Evelyn Robles-Rodriguez DPN, APN, AOCN
Director of Outreach, Prevention, and Survivorship, MD Anderson at Cooper
- Member of LBBC's Medical Advisory Board
- Bilingual (English/Spanish)
Evelyn Robles-Rodriguez, DPN, APN, AOCN, a member of LBBC's Medical Advisory Board, is an oncology advanced practice nurse at MD Anderson Cancer Center at Cooper in Camden, New Jersey.
She serves as the director for outreach, prevention, and survivorship, and she is bilingual in English and Spanish. She is committed to the cancer education of the lay and professional community.
Evelyn's research interests are in breast cancer, solid tumors, cancer screening and prevention, women's health, and cancer survivorship.
Neutropenia is a condition caused by lower-than-normal amounts of neutrophils, a type of white blood cell. Chemotherapy can cause neutropenia because it kills rapidly dividing cells, including cancer cells and healthy white blood cells. Other cancer treatments can also cause neutropenia.
Bone loss happens when more bone cells break down than are rebuilt. That causes bones to weaken and become more likely to fracture or break. Having breast cancer does not cause bone loss but some common treatments can increase risk. Learn what you can to support your bone health during and after breast cancer treatment.
Your medical team
Your healthcare providers are a key part of your support team. Many hospitals take a team-based approach to care, meaning your providers work together to follow your case and meet regularly to discuss your treatment.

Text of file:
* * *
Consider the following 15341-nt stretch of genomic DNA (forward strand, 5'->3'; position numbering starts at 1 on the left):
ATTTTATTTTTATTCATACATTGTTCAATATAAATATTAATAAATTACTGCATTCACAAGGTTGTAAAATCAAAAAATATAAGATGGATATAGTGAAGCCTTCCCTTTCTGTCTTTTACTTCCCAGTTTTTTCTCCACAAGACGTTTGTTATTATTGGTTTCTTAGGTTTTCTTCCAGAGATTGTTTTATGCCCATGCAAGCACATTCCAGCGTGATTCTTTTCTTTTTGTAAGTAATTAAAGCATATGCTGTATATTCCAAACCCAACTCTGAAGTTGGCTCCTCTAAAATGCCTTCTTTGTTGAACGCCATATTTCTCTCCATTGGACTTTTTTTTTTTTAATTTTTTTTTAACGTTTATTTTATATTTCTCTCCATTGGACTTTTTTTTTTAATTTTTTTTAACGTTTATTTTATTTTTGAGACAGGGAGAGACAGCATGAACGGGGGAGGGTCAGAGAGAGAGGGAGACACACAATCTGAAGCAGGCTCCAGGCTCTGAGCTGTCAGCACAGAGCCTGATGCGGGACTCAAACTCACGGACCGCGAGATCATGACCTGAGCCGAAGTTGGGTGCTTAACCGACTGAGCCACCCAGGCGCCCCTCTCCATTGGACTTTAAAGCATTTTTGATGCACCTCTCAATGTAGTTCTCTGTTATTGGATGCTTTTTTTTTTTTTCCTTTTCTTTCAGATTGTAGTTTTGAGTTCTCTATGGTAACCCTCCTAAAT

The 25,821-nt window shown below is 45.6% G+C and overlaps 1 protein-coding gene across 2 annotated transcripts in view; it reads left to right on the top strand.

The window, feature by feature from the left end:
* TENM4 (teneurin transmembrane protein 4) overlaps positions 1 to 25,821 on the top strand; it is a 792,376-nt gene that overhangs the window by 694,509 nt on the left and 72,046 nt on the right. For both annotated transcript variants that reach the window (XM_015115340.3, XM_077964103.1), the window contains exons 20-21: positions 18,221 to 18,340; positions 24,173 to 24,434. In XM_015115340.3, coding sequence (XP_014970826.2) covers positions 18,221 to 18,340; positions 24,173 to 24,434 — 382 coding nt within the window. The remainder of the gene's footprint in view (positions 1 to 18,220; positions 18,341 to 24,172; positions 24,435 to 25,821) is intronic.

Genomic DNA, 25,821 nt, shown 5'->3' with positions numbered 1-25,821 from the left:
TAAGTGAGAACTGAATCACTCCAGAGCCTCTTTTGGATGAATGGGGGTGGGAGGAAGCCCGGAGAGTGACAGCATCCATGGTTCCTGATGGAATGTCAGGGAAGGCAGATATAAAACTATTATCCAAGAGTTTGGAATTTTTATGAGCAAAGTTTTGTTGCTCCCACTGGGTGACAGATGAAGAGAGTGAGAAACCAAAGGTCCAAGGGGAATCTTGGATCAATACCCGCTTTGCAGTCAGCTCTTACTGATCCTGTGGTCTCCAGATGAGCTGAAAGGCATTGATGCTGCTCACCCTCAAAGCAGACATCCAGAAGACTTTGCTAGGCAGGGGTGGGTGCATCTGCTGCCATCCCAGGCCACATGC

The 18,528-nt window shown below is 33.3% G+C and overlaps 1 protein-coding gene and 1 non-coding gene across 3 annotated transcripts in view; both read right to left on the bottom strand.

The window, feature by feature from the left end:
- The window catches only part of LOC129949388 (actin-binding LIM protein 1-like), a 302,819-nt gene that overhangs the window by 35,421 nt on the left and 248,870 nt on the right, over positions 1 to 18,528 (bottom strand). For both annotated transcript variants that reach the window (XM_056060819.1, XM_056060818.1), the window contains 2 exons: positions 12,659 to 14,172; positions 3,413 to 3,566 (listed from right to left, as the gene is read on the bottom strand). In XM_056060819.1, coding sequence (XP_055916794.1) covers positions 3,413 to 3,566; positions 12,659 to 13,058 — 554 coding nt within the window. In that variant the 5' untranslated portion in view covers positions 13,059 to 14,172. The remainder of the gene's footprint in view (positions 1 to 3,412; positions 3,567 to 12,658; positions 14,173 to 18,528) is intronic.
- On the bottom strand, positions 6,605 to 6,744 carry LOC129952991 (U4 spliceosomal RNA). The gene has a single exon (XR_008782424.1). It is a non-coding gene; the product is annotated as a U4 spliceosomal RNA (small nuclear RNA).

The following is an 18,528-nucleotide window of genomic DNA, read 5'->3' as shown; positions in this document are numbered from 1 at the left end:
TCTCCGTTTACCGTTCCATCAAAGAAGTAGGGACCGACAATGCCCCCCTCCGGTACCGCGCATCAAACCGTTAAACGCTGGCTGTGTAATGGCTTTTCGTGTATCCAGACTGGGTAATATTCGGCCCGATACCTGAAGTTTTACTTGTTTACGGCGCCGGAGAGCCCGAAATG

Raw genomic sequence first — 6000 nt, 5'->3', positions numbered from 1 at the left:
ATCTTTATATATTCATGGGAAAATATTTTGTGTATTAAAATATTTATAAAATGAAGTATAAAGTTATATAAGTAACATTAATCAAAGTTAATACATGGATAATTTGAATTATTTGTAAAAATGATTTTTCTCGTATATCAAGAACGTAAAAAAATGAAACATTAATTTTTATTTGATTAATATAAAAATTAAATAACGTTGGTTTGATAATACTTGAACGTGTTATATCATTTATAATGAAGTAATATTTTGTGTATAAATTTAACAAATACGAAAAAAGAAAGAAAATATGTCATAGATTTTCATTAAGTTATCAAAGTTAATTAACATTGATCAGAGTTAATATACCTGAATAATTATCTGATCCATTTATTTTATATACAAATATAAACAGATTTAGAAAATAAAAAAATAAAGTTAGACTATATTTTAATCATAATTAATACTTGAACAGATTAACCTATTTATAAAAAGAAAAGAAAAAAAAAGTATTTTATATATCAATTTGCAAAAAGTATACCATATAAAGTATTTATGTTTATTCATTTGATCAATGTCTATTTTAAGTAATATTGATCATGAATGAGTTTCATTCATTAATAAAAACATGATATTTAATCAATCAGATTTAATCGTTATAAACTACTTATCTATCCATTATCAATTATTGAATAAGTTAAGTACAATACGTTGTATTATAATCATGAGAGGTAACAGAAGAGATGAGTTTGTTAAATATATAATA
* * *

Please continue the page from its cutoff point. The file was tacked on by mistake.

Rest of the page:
Tests for metastatic breast cancer
In the time leading up to and after your metastatic diagnosis, you will have a wide variety of medical tests. These first tests help your doctors profile what kind of breast cancer you have, how quickly it is growing, and where it has spread.
What makes metastatic breast cancer different
There are many people who undergo treatment and never have to deal with cancer again. A metastatic breast cancer diagnosis is different because it means you will actively deal with breast cancer for the rest of your life.
Coping with stress in relationships with metastatic breast cancer
You may be afraid to talk about your feelings or fears with friends and family because you think they will become upset or withdraw from you. Yet you might want and even need those conversations.
MBC as a recurrence
No matter how long it’s been since you had breast cancer, finding out that the cancer has metastasized, or spread, may bring feelings of shock, disbelief, anger, betrayal, and sadness.